Ms. Gibb is Her Majesty’s Ambassador United Kingdom in Belarus (Since January 2016).
OCA: You’ve spent almost a year in Belarus now. What have you seen so far and how do you find the environment you find yourself in? Do any parts remind you of Britain?
FG: I’ve been here just over nine months. I arrived in the height of winter, at the end of January, and now we are heading into the cold weather again. But it was a wonderful summer! I’m enjoying getting to know Belarus. I have travelled on official and private visits and I think I’ve seen quite a lot in a relatively short space of time. For example, I have been on work-related trips to Mogilev, Bobriusk, and Gomel; I’ve stood beside the largest mining dump truck in the world in Zhodino. I’ve watched football in Slutsk. I’ve been to the wonderful Mir and Nezvich castles. In the summer I travelled privately to Polatsk and toured the historic sites. I’ve spent hours at Brest Fortress and its fascinating museum. I’ve paid my respects at Khatyn and skied in Silitski. I’ve swum in clear lakes in the summer, been horse-riding in the rolling countryside and much more.
As for the capital city, Minsk is an easy place to live, and so clean. It must be the cleanest city in the world, but also surprisingly green in the summer with beautiful parks and a river running through the centre. As a cyclist, I love the fact it’s so safe compared to London. Everything I’ve experienced so far, I’ve enjoyed very much. The people I’ve met are so welcoming and interesting and helpful. The only thing I miss is the sea! There are over 3,000 lakes in Belarus, but it’s not the same as being near the sea. I wouldn’t say there is anywhere I’ve been that reminds me of the UK. The sky is bigger here and the landscape flatter. It’s a lot less crowded.
OCA: You have worked in lots of places during your career, including Ukraine. What do you consider as Slavic culture and how do you think Belarusians fit into this?
FG: Slavic culture? That’s difficult. I’m not sure what it means to be Slavic in terms of character. Emotional, possibly? But that’s not an adjective that immediately springs to mind for Belarusians. I don’t think Ukrainians define themselves as Slavs. But if to be Slavic means to show great hospitality, then in my experience Belarus is most certainly Slavic! If it means a love of the datcha and the banya, then Belarus fits in! In fact the love of datchas is one thing in common with Ukraine. I’ve stayed in two datchas over the summer, and had my first experience of a Belarusian banya. It was invigorating. Another thing I noticed in Belarus that may or may not be Slavic but which I also experienced in Ukraine, is a love of vodka and a toast. People love to toast each other here with great enthusiasm multiple times during a meal.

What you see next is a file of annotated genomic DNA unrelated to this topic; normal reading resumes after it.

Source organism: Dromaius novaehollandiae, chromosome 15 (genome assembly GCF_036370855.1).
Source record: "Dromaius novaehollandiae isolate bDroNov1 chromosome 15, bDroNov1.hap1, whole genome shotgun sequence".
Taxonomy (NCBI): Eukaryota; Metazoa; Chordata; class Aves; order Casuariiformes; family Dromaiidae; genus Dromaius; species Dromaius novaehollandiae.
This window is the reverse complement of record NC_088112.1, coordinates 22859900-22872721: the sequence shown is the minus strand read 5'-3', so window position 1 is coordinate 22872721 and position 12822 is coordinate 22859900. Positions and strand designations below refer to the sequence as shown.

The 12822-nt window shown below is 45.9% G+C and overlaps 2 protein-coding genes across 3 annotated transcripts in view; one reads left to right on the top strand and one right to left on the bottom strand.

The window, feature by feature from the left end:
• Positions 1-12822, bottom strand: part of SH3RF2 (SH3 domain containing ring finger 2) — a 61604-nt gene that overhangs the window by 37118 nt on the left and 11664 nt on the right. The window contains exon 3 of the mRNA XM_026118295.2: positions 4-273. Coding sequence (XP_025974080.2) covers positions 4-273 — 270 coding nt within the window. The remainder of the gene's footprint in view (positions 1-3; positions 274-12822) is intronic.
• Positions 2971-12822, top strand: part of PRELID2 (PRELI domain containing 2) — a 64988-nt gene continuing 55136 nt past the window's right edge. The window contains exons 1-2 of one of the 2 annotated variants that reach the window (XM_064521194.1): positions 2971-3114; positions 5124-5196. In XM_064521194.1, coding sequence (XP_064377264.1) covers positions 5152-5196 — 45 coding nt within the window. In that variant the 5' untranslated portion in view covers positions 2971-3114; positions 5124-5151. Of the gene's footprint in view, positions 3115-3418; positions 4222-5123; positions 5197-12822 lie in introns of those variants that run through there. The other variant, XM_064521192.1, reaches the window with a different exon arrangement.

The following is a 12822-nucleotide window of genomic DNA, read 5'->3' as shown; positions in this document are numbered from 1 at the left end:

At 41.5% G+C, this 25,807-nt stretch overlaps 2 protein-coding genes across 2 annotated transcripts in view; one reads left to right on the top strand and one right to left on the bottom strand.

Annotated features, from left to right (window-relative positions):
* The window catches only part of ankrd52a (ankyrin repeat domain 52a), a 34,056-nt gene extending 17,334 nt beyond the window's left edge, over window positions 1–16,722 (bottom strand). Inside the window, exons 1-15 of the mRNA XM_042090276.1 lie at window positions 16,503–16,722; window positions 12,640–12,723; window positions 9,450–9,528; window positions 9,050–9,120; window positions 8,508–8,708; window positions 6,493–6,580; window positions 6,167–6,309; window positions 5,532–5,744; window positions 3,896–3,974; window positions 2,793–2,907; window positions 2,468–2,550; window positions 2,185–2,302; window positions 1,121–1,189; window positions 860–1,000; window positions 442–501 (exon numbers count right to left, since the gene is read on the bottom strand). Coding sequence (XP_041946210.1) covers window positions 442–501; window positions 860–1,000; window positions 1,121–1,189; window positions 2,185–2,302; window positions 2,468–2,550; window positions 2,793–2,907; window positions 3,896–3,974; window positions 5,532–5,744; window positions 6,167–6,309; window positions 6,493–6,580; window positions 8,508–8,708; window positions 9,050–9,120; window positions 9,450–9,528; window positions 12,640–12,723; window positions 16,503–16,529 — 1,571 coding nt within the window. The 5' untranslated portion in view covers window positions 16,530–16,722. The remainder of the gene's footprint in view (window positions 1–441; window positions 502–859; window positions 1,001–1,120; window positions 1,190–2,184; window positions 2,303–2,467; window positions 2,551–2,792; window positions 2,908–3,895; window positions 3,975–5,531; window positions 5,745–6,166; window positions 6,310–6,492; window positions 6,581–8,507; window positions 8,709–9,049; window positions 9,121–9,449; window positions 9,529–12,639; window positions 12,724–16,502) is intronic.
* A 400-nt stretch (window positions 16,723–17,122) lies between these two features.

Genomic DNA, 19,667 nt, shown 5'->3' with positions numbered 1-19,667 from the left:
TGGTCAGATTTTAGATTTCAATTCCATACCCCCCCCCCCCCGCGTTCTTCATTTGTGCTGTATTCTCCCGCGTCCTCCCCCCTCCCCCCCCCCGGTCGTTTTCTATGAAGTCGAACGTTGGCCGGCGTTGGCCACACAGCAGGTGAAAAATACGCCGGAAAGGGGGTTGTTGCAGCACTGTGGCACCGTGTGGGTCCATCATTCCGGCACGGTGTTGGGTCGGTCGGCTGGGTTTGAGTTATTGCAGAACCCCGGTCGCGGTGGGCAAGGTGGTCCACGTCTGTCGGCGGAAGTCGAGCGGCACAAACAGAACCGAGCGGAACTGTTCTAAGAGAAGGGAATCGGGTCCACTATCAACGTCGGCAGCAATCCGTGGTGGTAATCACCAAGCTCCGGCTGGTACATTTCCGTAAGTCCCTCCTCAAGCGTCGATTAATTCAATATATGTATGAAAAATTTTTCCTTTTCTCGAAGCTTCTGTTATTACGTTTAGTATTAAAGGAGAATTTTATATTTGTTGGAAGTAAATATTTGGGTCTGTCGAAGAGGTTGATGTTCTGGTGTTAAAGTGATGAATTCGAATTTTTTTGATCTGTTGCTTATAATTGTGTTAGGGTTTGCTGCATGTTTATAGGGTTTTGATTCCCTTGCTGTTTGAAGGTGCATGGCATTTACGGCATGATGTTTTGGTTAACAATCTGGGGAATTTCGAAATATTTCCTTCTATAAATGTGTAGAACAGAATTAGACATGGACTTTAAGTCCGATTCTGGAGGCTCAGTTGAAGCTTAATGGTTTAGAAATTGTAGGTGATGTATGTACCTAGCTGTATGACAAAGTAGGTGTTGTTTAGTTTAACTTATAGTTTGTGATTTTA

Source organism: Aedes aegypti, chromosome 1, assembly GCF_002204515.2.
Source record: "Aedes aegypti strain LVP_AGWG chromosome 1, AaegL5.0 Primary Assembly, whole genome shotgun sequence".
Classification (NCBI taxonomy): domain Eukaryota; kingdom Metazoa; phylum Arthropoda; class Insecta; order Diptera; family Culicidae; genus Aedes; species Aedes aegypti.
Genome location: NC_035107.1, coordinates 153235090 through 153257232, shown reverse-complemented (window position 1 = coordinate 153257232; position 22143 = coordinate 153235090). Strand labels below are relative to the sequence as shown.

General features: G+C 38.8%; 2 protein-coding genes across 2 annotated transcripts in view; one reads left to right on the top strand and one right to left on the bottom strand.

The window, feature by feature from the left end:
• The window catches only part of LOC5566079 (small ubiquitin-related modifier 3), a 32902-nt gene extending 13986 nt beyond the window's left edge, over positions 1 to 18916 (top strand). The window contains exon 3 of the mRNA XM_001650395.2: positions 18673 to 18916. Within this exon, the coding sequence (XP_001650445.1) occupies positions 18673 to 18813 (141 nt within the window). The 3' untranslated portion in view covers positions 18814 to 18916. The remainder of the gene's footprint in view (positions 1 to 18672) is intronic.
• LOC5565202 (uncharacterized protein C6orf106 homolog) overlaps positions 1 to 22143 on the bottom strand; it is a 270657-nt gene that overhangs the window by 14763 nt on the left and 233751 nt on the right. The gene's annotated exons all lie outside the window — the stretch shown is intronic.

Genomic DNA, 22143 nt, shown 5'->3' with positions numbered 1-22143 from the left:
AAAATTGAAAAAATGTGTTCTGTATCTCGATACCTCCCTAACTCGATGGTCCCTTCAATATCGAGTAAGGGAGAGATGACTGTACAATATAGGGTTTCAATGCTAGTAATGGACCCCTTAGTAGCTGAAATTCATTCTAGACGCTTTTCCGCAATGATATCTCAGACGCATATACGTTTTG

OCA: You said in one of your interviews that in Belarus you are planning to support economic development and democracy. How is the process going, and what are the challenges you see that need to be overcome?
FG: The EU sanctions were lifted in February and this has paved the way for more outreach to Belarus. Promotion of democratic values and adherence to international standards of human rights is a key area for the UK, and we will continue to engage with Belarus in these matters. But we are also working to increase our understanding of the economic challenges the country faces, and to identify where we can help. Clearly I’d like more two-way trade and investment, and that’s something my team and I will encourage, although it’s not something we can guarantee as the decision is not ours to make, but rather the business community’s. Belarus has taken steps to highlight the opportunities that exist for investment and trade, but I think more could be done. There’s lots of competition elsewhere and Belarus needs to promote itself more visibly.
OCA: From the British perspective, what projects do you have in the pipeline to improve Anglo-Belarusian relations?
FG: Projects for next year are still at the planning stage, but right now we’re working with the government to safeguard children from sexual exploitation online, and we’re also working with the government to put in place really good legislation dealing with domestic violence. We’re doing some work with independent media, and pursuing some follow-up work to the first conference on the use of the death penalty, which we funded in March of this year and which was hosted by the MFA and UNDP. We’d like to encourage more debate around this divisive issue with a view to supporting the government putting in place a moratorium. We’re planning new projects in the economic sphere to help build more resilience in the system and support people. I’m also hopeful that our Guest of Honour status at the Minsk International Book Fair in February 2017 will help improve Anglo-Belarusian relations through greater interest in acquiring English language skills. By being able afforded access to our great literature, more Belarusians may come to see the UK as destination of choice for education overseas.